Updated 2015-11-13 01:20:09 by pooryorick

Various methods and tools exist for performing inter-process communication.

See Also  edit

Distributing a series of tasks
AM: another shot at interacting processes
Concepts of Architectural Design for Tcl Applications
How can Tcl programs on two different machines communicate
Tcl implementations of publish-subscribe mechanisms
How do I manage lock files in a cross platform manner in Tcl
TCL interpreter through socket

Description  edit

Inter-process communication is the foundation upon which features and systems such as RPC, [distributed computing], program execution, and [Remote executiong] are built.

The selection and clipboard are technically also IPC mechanisms, at least on X platforms.

DDE and COM are Windows only. Also, sh8 is Windows only.

Reference  edit

BOOK Effective Tcl - Writing Better Programs in Tcl and Tk, by Mark Harrison and Michael McLennan
Beej's Guide to Unix Interprocess Communication

Communication through channels  edit

The most common forms of IPC in Tcl work through a channel. They differ quite a lot in how that channel is created, and sometimes also in what properties it may have, but once it's established one uses the same kind of read, gets, puts, fconfigure, fileevent, etc. commands for all of them.
Pipes (unnamed pipelines)
exec, [open |...], chan pipe, bgexec from BLT, ... See also Scripted Wrappers for Legacy Applications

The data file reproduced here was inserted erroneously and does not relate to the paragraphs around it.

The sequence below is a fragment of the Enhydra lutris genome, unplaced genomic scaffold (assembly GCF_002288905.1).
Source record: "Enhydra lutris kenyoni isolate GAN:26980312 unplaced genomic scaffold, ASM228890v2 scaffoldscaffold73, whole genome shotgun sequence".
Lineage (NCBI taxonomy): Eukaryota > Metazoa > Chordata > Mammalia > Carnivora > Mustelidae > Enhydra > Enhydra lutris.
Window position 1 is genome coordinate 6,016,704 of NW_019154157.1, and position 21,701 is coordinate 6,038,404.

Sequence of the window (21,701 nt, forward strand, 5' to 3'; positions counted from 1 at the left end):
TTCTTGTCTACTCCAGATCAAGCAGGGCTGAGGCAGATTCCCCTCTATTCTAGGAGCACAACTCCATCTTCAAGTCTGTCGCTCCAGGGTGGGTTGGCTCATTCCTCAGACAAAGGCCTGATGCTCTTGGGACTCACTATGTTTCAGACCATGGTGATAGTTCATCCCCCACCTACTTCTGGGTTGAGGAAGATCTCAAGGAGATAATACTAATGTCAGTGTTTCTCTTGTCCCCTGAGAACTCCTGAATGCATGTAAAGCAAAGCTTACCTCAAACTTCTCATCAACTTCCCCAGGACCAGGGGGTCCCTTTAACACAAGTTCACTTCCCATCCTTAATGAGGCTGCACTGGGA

TCP sockets
The "usual" kind of internet socket, opened using socket. Most IPC packages use these in some way.
UDP sockets
See UDP for Tcl; requires extensions.
Unix Domain Sockets
ceptcl. Like TCP sockets, but exist as objects in the file system, rather than as IPaddress:port combinations on the internet.
Open with open. Not particularly efficient, but sometimes sufficient. Also, can be used on different machines, even of different operating systems, as long as they share a file system (RS)
FIFO or named pipe
FIFOs are also known as named pipes on Unix. (The fifo of memchan is however something different.) See Introduction to Interprocess Communication Using Named Pipes, Faisal Faruqui, for a pointer to a technical article about this method. dislocate is an Expect program which uses FIFOs. The extension WNPComm implements a reliable method of communication based on this. For Windows, TWAPI provides commands for communicating over named pipes.